- Al Sharpton, Trayvon Martin’s parents rally against Fla. ‘stand your ground’ law
- Hillary Clinton campaign got illicit funds from D.C. scandal figure
- Obama administration backs off plan to cut prescription-drug program
- Tickets linked to stolen passports purchased by Iranian middleman
- More than 3,500 police planned for Boston Marathon
- Ottawa day care suspends 2-year-old for ‘outside’ cheese sandwich
- Liam Neeson tells NYC mayor to ‘man up’ in horse carriage fight
- Real-life Dr. Doolittle to reveal how to talk to animals
- Climate change could bring back smallpox, researchers say
- Shoe-bomb witness to speak from London at N.Y. trial
Stunt raises carbon-dioxide level with lots of hot air
Topic - Arlen Specter
Americans enter President Obama's second term more upbeat about the direction of the country than they were four years ago, when the recession was at its depths, but voters are less sure that government can be of any use to them.
Neil Armstrong would always be taking that first step onto the moon, and Dick Clark was forever "the world's oldest teenager." Some of the notables who died in 2012 created images in our minds that remained unchanged over decades.
Friends and former colleagues, including Vice President Joe Biden, two former Pennsylvania governors, judges and others on Tuesday mourned the loss of former U.S. Sen. Arlen Specter, calling him an "irreplaceable" man who was so determined to beat a string of illnesses that he managed to teach one last law class less than two weeks before his death.
Former U.S. Sen. Arlen Specter was an "irreplaceable" force who approached politics — and life — with grit and determination, a who's who of politicians and others said Tuesday at the longtime senator's funeral.
Former longtime Pennsylvania Sen. Arlen Specter, who as a Republican pushed two conservative justices onto the Supreme Court and then later switched to the Democratic Party and became a deciding vote for the health care law, died Sunday.
Chris Chocola likes taking on his party's establishment and beating it at its own game. That's what he does for a living, and he has helped pull off some big upsets.
Like many liberal causes that have gone mainstream, powered by partisan media, Earth Day had some very rad- ical beginnings.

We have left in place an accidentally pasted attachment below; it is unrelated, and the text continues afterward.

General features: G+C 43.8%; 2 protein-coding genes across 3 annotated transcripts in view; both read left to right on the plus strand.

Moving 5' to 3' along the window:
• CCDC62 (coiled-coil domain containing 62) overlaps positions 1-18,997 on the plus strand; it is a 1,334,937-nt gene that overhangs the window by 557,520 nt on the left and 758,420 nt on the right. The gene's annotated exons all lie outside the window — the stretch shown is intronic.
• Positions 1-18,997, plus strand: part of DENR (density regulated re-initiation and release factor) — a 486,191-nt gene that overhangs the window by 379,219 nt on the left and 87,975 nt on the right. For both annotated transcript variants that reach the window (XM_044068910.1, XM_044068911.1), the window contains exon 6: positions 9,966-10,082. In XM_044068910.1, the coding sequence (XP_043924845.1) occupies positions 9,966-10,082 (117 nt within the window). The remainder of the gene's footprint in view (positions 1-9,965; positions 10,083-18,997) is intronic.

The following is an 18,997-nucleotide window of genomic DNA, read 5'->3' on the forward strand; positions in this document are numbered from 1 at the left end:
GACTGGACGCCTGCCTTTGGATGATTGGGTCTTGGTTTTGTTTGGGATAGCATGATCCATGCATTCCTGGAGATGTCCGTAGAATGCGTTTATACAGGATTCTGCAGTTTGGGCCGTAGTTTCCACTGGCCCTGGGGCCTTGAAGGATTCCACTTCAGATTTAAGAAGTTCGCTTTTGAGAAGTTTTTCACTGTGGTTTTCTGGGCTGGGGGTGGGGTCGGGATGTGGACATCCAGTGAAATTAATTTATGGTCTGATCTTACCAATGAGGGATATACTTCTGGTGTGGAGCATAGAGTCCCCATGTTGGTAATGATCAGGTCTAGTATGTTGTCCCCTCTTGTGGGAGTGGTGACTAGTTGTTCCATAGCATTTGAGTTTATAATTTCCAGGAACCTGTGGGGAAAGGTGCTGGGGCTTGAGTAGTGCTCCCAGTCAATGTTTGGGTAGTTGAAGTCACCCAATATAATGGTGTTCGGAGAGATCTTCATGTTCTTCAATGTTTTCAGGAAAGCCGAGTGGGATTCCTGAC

If you're Republican or Democrat, liberal or conservative, and you've been around long enough, Arlen Specter has done something to make you mad. Originally a Democrat, he was elected district attorney in Philadelphia in 1965 as a Republican, supported Richard Nixon as Pennsylvania chairman of the Committee to Re-elect the President (CREEP) in 1972 and lost his bid for a third term as district attorney.
Rick Santorum is as unpopular in Pennsylvania today as he was six years ago when home-state voters kicked him out of the Senate in a rout. That sour public perception may doom his fading chances of sticking around in the GOP presidential race, along with other hurdles that dot his path to a possible, and needed, victory in the April 24 primary.
Former Sen. Arlen Specter of Pennsylvania, who has been trading barbs with Republican presidential hopeful Rick Santorum the last few days, said Wednesday his former colleague and fellow Pennsylvanian isn't ready for the Oval Office.
After a big win in Saturday's Kansas caucuses, Rick Santorum is riding high almost everywhere but in his native Pennsylvania.
When Sen. Rick Santorum of Pennsylvania endorsed moderate Arlen Specter over conservative Pat Toomey in the state's GOP Senate primary in 2004, the head of the conservative Club for Growth predicted "our members won't forget that for a very long time."
Republican Mitt Romney fought Saturday to prove he is the strongest challenger to President Obama, an increasingly difficult task given the tight race in his native state of Michigan against surging conservative Rick Santorum.
Former Pennsylvania Sen. Arlen Specter said Friday that ex-Senate colleague Rick Santorum is "so far to the right" that it's not realistic for him to win the presidency.
Under fire after a strong February, former Sen. Rick Santorum found himself on the defensive as his opponents said his tough conservative talk on the campaign trail was belied by his record during his time in Congress, particularly on spending.
"I will not be changing my own personal independence or my own approach to individual issues. I will not be an automatic 60th vote," Mr. Specter said. "If the Democratic Party asks too much, I will not hesitate to disagree and vote my independent thinking and what I consider as a matter of conscience to be in the interest of the state and nation."
As if to underscore the point, Mr. Specter used his defection news conference to announce he will oppose Dawn Johnson, Mr. Obama's pick to run the Justice Department Office of Legal Counsel, and said he would still vote against Democrats' efforts to pass card check, a bill that would make it easier to organize unions, and said he opposes using fast-track rules to overhaul health care.